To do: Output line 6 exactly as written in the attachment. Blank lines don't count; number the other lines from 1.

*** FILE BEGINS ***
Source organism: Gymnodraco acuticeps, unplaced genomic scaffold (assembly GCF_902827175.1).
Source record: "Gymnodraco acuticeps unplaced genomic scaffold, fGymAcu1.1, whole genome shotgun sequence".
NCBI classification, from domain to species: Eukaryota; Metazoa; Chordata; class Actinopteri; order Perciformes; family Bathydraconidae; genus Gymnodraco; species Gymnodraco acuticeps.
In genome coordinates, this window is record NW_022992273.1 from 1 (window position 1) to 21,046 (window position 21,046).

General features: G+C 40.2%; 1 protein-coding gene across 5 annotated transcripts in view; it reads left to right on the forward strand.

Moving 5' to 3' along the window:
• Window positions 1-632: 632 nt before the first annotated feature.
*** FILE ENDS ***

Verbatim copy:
Moving 5' to 3' along the window: